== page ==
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Qantas suspends $50m Tourism Australia partnership over sabotage


Qantas suspends $50m Tourism Australia partnership over sabotage


Qantas has suspended its $50 million marketing deal with Tourism Australia over claims the tourism body’s boss, Geoff Dixon, is involved in a consortium to takeover the airline.

Qantas CEO Alan Joyce wrote to Tourism Minister Martin Ferguson yesterday to put its 40-year partnership with the federal government’s tourism body on hold, The Daily Telegraph reports.

Joyce claims Dixon, a former Qantas CEO, is deliberately trying to sabotage the airline, tried to block the airline’s deal with Middle East carrier Emirates and was “agitating” behind the scenes to remove Qantas’ management.

A spokesperson for Qantas confirmed the split between the long-term partners to Marketing. “This conflict has arisen from the involvement of Tourism Australia’s chairman with a syndicate that is actively canvassing fundamental changes to the Qantas Group strategy, including the proposed partnership with Emirates,” the spokesperson said. “Qantas cannot continue to collaborate with an agency whose chairman is a member of a syndicate committed to unravelling Qantas’ structure and direction.”

In the letter sent to Mr Ferguson, Joyce is believed to have cited an “untenable” conflict of interest on the behalf of Dixon amid claims he was leading the consortium to buy out the airline.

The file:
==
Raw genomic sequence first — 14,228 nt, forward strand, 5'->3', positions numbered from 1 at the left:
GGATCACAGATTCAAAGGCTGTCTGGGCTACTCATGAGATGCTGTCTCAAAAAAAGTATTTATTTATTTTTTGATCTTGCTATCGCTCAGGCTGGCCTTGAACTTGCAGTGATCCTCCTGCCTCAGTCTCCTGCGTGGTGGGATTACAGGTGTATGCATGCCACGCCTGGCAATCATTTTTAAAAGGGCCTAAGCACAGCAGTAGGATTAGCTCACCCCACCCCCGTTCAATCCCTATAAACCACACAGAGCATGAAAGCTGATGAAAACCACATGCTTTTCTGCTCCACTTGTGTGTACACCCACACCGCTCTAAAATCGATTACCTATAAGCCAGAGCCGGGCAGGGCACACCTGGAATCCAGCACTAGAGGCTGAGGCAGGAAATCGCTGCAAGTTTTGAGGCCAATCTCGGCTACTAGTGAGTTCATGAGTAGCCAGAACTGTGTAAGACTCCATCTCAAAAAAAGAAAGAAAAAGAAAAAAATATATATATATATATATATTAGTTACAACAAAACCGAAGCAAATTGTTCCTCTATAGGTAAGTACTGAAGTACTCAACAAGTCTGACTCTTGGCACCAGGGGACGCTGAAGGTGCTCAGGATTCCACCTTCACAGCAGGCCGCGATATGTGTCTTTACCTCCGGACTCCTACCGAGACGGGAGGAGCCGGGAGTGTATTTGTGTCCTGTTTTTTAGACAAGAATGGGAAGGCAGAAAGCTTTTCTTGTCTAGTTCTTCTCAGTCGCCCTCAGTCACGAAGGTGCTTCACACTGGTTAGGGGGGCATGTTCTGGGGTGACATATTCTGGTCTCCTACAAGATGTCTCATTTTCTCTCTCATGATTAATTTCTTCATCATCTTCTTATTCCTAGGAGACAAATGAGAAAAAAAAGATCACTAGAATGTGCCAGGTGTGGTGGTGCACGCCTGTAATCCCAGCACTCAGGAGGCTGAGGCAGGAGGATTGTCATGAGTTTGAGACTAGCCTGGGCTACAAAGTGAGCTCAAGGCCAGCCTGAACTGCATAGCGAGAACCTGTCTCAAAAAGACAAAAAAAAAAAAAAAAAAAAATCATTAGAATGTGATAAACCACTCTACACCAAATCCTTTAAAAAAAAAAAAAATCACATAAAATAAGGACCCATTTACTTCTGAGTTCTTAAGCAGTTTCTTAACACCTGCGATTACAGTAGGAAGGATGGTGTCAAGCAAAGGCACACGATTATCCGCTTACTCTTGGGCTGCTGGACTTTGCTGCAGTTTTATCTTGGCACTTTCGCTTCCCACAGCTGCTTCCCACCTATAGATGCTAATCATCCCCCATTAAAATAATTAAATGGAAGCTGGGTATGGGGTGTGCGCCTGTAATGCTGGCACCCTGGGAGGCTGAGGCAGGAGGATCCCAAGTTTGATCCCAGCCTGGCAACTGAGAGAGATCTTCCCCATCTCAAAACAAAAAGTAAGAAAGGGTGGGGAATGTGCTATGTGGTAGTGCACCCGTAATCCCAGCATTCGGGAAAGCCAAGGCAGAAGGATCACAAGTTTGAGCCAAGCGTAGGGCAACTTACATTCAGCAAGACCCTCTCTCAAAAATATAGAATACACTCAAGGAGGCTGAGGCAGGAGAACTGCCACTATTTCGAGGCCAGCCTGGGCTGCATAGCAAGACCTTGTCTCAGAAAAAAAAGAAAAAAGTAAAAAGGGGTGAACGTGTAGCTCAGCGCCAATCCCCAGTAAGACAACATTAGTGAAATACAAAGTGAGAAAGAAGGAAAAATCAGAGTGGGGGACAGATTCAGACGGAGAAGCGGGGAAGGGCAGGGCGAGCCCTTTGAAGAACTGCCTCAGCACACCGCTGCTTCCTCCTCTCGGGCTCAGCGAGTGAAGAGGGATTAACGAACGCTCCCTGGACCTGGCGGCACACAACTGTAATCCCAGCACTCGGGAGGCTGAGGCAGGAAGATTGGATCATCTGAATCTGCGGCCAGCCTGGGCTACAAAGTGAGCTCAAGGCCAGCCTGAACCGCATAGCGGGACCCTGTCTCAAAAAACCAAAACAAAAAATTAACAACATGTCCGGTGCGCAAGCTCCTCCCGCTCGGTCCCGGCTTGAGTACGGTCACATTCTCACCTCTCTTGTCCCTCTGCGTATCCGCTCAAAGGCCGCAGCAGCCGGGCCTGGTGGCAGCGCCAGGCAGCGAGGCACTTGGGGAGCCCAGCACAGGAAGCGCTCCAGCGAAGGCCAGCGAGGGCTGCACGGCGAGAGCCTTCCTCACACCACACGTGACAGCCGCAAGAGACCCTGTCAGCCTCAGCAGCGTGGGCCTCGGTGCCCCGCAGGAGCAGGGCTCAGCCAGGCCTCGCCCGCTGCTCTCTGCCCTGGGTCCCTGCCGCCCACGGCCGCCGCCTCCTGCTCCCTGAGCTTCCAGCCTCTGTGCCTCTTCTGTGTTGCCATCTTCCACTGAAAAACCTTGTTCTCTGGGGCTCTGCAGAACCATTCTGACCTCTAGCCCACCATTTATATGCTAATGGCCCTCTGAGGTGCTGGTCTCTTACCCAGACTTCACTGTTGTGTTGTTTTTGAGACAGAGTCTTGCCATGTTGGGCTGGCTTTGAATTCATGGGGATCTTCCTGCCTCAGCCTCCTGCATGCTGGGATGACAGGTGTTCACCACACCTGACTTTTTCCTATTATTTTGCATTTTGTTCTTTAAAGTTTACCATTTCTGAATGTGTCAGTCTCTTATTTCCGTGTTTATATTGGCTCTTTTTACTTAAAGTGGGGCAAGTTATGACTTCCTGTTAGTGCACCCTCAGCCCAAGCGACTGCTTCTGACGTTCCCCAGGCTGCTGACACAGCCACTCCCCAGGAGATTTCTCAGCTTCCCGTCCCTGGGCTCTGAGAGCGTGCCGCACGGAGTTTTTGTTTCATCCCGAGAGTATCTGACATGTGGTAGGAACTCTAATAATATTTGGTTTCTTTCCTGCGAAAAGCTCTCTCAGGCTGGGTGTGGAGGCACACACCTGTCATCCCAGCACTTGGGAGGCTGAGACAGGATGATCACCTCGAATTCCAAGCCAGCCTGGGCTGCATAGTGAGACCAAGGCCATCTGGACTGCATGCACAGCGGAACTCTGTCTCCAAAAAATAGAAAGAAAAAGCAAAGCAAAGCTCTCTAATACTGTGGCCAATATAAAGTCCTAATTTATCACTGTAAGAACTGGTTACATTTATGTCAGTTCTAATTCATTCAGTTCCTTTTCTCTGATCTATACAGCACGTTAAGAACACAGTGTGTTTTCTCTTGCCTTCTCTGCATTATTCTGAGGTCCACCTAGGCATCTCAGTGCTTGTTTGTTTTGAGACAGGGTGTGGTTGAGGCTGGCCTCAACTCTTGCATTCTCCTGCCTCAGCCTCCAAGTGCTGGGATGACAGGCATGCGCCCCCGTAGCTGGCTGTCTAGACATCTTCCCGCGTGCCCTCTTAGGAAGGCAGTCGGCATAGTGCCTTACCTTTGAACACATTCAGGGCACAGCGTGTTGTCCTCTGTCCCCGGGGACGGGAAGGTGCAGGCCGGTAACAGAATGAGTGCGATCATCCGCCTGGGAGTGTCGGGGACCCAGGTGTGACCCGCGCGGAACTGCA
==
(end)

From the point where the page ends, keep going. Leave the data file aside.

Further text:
The group is reported to have been buying up shares in Qantas, with a view to potential takeover, and has been scouting for global investors, according to aviation sources. It’s reported retailer Gerry Harvey, media investor John Singleton, former Qantas executive Peter Gregg and venture capitalist Mark Carnegie are part of the group, which recently bought 2% of stock in the national carrier.

Joyce is understood to have voiced concerns to the government in the past over Dixon’s involvement in the scheme. The Qantas chief claims Dixon could not act impartially as a government-appointed chairman while privately seeking to undermine the carrier.

In the meantime, Qantas said it will redirect the marketing spend to state-based tourism bodies. In a statement, the airline said, “Qantas remains committed to supporting Australian tourism. Not one dollar will be removed from tourism marketing as a consequence of this decision. Rather than providing this support through the federal agency, Qantas will instead look to do so through the states.”

The suspension includes both Qantas and Jetstar, barring some key initiatives already underway to avoid impacting on the tourism stakeholders involved.


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